}
      secrets: []
      allowExtensionOperations: true
      requireGuestProvisionSignal: true
    }
    networkProfile: {
      networkInterfaces: [
        {
          id: nicName.id
        }
      ]
    }
  }
}

resource nicName 'Microsoft.Network/networkInterfaces@2020-05-01' = {
  name: nicName_var
  location: location
  properties: {
    ipConfigurations: [
      {
        name: 'ipconfig1'
        properties: {
          privateIPAddress: '172.16.5.4'
          privateIPAllocationMethod: 'Dynamic'
          subnet: {
            id: vnetName_default.id
          }
          primary: true
          privateIPAddressVersion: 'IPv4'
        }
      }
    ]
    dnsSettings: {
      dnsServers: []
    }
    enableAcceleratedNetworking: false
    enableIPForwarding: false
  }
}

resource vnetName_default 'Microsoft.Network/virtualNetworks/subnets@2020-05-01' = {
  name: '${vnetName_resource.name}/default'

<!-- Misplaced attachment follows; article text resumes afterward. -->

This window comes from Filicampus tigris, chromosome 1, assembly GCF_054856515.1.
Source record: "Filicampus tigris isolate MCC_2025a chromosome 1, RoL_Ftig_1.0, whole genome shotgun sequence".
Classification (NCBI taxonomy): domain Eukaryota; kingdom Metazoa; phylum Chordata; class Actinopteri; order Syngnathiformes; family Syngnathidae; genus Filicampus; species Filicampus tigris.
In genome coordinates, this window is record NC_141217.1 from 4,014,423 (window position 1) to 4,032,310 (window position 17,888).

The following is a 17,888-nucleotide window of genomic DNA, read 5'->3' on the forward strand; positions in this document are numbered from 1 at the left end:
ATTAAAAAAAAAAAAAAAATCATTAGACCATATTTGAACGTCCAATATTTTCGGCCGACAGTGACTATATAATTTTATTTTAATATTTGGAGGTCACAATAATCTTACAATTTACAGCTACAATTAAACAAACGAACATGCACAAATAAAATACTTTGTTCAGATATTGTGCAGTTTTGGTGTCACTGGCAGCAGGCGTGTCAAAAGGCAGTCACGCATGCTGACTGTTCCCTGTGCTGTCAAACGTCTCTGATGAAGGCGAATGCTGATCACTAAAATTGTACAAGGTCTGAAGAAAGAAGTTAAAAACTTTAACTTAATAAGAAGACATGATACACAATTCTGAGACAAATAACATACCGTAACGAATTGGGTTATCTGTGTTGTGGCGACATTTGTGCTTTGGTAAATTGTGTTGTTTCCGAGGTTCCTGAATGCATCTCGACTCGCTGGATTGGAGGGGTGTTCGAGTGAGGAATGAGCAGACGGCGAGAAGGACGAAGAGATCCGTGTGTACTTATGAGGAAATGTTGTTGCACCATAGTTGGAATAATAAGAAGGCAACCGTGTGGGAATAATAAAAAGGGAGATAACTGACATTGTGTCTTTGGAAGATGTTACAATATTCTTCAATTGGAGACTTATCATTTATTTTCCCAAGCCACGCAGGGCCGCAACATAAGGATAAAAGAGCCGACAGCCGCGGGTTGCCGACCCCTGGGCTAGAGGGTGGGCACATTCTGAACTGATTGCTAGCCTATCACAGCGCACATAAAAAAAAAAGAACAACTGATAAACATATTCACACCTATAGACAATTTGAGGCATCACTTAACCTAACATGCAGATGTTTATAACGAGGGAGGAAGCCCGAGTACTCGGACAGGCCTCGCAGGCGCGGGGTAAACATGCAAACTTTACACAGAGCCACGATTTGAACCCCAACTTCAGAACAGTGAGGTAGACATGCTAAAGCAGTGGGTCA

properties: {
    addressPrefix: '172.16.5.0/24'
    delegations: []
    privateEndpointNetworkPolicies: 'Enabled'
    privateLinkServiceNetworkPolicies: 'Enabled'
  }
}
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No, that we have our bicep file and our branch policy we need the tool to test the bicep file.

To test our bicep file, we need to convert it into an ARM JSON template file and use ARM Template Toolkit to test it.
The best option to use these tools with GitHub Actions is to use a container image to build a custom task.
We will need, a docker file to create our image, an action.yml file to describe how the image will be used in the workflow, and a script to convert the bicep file and test it with ARM-TTK.

Let start with the docker file. We need an image with Azure Powershell module, Bicep binary, and arm-ttk module.